Why retailers need to understand financial metrics

If you operate in the highly competitive and fragile retail landscape you’ll need more than a basic grasp of accounting. You must know which financial metrics affect your business and how to measure and monitor them.

This article highlights four common financial metrics that every retailer should be reviewing every month. It also explains what they mean.

Cash Flow

Cash flow will often indicate how well a business is doing. Positive cash flow and healthy bank balances will support this. Erratic cash flow and significant fluctuations in bank balances may be a red flag that a business is facing problems.

Managing your cash flow is critical to your success and is an essential skill to be learned. Many retailers have significantly cash based businesses. Customers buy and pay for goods at the point of sale. Suppliers request payment soon afterwards.

A liquidity ratio called “the current ratio” highlights your ability to repay short-term debts. It’s calculated by dividing your current assets (cash and bank, debtors, stock) by your current liabilities (creditors, wages, etc).

A ratio exceeding more than 1 indicates you are likely to have more readily available cash than you do debts.

Many retailers evidence strong trading periods with high sales volumes and good cash flow, followed by the opposite. Retailers with seasonal or cyclical sales (such as florists, retailers relying on Christmas trade, etc) will quite often experience significant fluctuations.

Regardless of a business’ sales performance and bank balance, fixed costs, such as rent and wages, will still need to be paid. For many operators, GST, payroll tax and income tax obligations will further strain cash flow.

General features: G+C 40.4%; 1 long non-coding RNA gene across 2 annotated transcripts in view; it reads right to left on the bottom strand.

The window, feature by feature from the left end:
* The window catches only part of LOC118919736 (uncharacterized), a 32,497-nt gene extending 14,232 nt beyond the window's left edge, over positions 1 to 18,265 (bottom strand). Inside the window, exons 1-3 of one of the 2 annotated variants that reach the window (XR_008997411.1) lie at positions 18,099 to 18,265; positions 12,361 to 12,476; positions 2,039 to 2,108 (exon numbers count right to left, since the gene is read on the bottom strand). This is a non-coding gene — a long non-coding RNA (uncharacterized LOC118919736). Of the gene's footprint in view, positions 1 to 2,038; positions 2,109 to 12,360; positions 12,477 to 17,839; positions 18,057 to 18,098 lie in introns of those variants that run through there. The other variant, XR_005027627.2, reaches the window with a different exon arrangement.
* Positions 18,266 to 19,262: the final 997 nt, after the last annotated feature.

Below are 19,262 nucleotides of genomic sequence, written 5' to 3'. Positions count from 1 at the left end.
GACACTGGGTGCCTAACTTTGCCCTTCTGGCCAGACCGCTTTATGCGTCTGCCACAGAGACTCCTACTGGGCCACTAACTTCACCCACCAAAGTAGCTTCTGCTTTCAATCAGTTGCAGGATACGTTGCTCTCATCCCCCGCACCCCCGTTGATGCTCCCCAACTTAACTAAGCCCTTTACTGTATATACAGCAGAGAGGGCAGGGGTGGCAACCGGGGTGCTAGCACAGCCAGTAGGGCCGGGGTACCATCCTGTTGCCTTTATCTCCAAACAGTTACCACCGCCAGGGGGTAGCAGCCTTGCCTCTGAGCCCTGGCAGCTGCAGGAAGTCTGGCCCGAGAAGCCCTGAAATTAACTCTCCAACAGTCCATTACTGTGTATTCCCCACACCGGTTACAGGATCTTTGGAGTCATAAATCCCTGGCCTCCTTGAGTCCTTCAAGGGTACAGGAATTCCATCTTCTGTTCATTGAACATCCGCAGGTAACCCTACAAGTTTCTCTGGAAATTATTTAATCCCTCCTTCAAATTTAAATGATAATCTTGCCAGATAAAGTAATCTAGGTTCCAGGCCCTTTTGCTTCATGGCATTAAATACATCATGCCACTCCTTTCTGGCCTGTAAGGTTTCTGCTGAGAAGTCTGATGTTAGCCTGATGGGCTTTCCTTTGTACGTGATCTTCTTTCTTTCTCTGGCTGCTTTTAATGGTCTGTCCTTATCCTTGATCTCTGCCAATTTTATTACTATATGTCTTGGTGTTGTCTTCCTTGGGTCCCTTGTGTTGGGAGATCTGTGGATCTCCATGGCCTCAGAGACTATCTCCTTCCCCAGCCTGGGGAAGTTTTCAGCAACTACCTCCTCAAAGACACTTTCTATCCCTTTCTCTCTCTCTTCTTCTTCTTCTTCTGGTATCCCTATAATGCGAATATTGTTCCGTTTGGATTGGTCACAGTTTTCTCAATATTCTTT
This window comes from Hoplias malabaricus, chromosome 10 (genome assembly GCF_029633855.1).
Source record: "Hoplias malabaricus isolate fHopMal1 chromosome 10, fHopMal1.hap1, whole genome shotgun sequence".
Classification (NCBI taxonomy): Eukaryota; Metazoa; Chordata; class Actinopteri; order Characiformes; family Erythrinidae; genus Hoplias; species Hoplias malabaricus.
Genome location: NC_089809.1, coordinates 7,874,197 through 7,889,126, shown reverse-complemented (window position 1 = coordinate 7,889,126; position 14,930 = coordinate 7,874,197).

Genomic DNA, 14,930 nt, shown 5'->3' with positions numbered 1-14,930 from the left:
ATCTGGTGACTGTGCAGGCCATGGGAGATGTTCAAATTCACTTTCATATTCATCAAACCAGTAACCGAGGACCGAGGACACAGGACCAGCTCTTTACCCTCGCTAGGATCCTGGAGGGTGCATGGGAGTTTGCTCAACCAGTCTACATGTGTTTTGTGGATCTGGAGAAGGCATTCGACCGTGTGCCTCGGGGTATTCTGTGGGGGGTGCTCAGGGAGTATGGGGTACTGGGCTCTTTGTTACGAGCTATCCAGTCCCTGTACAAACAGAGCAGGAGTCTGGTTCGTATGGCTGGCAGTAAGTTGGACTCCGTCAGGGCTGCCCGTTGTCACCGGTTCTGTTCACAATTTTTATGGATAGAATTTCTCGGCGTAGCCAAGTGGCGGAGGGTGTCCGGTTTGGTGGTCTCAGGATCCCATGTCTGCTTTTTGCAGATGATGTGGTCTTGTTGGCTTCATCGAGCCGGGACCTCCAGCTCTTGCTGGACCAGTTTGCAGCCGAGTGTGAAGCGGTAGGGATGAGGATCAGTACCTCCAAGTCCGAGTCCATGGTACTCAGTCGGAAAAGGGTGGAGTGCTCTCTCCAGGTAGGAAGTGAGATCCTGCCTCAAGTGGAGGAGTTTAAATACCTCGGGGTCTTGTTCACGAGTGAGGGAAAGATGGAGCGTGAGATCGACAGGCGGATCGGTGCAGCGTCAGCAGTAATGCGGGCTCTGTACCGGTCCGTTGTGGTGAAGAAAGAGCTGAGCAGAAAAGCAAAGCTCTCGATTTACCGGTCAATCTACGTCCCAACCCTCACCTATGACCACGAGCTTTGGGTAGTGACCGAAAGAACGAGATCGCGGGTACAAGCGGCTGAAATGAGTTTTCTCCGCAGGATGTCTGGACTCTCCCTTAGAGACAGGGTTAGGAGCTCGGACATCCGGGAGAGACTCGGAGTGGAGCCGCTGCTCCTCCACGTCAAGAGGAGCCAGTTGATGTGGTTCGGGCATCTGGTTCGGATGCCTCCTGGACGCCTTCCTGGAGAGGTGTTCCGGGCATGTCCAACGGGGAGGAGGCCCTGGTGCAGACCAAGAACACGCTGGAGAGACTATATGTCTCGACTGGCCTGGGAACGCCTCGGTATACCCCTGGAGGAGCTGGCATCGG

Budgeting and forecasting will help you to predict the potential peaks and troughs in your cash flow.

Stock Turnover

For many retailers their stock (also called inventory) is a significant asset. Consequently, knowing how quickly you sell your stock (stock turnover) is vital. Lower gross profit margins are often signs that stock is not being sold quickly enough. High storage and warehousing costs, discounting and obsolescence drive down profit margins.

Stock turnover is measured in days. Divide your average stock values by your cost of goods sold and then multiply the figure by the days in your reporting period. A low figure is likely to indicate that you are selling your stock quickly. For even better results, perform the calculation for different products as stock turnover will differ across your product mix.

Measuring stock turnover is vital for retailers who have significant funds invested in inventories
Measuring stock turnover is vital for retailers who have significant funds invested in inventories
Gross Profit Margin

A gross profit margin highlights how much (profit) margin you earn on every dollar you make before deducting expenses. For example: A 40% gross profit margin means you earn $40 for every $100 you sell. The $40 contributes to paying your other expenses.